In a notice published on the HRSA website, Eli Lilly and Co. announced that, effective July 1, 2020, it will no longer sell Cialis at 340B ceiling prices to covered entities through contract pharmacy arrangements.   Lilly said that it will be limiting distribution of Cialis at 340B ceiling prices “directly to covered entities and their child sites.”

According to an FAQ document released by Lilly, the manufacturer is limiting distribution of Cialis due to its “concerns regarding contract pharmacy compliance and expansion and seeks to minimize the risk of certain penalties and repayment obligations associated with its participation in the 340B program.”  Lilly further explains:

To address these concerns, Lilly is seeking to limit the number of 340B transactions to only those that are required by statute.

However, Powers believes that the Lilly limited distribution plan is a violation of the 340B statute, as well as the pharmaceutical pricing agreement (PPA) that 340B participating manufacturers sign, both of which require that manufacturers “must offer” covered outpatient drugs at or below the 340B ceiling price.

When questioned about the Lilly limited distribution plan, HRSA stated that it does not believe it has the regulatory authority to force manufacturers to sell 340B drugs to contract pharmacies.  This statement directly contradicts prior published statements from HRSA that contract pharmacy arrangements are enforceable under state agency law and the provisions in manufacturers’ PPAs and the 340B statute that require manufacturers to sell covered outpatient drugs at or below the 340B ceiling price.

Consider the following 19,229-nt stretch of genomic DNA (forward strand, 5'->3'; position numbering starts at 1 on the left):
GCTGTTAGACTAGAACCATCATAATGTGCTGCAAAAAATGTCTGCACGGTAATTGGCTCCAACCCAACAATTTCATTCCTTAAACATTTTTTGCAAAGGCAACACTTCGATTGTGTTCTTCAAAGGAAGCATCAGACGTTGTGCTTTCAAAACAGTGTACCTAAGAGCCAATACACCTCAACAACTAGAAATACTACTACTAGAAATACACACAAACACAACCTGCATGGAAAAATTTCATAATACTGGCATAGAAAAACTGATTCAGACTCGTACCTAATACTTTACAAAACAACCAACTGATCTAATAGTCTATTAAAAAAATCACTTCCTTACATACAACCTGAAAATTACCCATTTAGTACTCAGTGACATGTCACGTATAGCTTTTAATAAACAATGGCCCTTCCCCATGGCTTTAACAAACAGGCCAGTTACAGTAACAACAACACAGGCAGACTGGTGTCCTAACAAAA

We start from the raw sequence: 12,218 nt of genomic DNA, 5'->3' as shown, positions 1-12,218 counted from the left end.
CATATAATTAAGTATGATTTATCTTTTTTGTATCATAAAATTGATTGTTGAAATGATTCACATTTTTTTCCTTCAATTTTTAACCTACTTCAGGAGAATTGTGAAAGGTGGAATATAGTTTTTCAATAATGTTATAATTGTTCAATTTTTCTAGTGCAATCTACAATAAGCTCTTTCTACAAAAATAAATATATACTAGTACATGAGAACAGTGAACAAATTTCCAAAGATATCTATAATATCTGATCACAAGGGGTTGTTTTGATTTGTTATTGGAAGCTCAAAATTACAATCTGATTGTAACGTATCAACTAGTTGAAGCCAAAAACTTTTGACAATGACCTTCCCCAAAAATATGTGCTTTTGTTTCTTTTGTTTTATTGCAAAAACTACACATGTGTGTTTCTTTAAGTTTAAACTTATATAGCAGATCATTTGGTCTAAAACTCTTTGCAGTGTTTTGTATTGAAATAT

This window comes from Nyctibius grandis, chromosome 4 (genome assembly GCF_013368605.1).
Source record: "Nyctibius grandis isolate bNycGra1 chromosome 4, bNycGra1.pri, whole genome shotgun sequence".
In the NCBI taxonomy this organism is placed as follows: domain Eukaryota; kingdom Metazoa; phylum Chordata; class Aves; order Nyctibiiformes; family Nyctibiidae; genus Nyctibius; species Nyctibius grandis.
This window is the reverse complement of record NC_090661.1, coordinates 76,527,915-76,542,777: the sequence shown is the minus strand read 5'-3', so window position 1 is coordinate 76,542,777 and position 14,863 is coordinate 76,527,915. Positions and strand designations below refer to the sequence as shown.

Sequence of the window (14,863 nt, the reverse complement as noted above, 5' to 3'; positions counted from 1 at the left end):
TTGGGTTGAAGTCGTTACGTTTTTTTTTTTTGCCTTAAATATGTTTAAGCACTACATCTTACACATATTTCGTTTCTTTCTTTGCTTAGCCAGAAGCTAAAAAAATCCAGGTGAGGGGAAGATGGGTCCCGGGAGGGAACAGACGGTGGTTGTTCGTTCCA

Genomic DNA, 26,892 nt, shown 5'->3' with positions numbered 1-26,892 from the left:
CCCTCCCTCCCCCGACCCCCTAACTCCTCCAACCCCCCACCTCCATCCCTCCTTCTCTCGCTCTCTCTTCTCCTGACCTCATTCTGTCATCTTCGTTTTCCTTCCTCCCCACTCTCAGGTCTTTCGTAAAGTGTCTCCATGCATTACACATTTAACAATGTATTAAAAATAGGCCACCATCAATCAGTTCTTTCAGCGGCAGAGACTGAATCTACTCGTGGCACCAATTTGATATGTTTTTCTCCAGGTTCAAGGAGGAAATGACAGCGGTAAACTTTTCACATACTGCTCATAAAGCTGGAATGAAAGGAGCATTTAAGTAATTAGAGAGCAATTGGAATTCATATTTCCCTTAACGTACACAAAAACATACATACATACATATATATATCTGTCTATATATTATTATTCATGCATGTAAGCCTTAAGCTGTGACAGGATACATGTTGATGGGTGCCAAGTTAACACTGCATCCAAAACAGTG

This is the first time that a manufacturer has refused to sell a drug at 340B pricing to contract pharmacies for the reasons stated by Lilly.  Although Lilly’s limited distribution plan addresses only  Cialis, Lilly’s action sets a dangerous precedent for other manufacturers that want to limit sales of 340B drugs to contract pharmacies and for Lilly to expand its limited distribution plan to other drugs.

340B provider groups are recommending that 340B covered entities notify HRSA using an Apexus form if, as of July 1 or later, they:

  1. Had to purchase Cialis NDC 0002-4463-30, 00002-4464-30, or 00002-4465-34 for more than the ceiling price for your contract pharmacy; and/or
  2. Attempted to purchase one of the NDCs at a 340B price for your contract pharmacy but were unable to do so.

Collecting this information may lay the groundwork for administrative and legislative advocacy and possibly even litigation.

On July 16, the 340B Coalition sent a letter to HHS Secretary Alex Azar requesting that HHS stop Lilly  from implementing policies that pose a threat to safety-net provider’s ability to access drugs at 340B prices.  (The letter also addressed Merck’s ESP program.  See related alert.)  Powers will continue to monitor the Lilly situation closely and will provide updates.

Category: Drug Pricing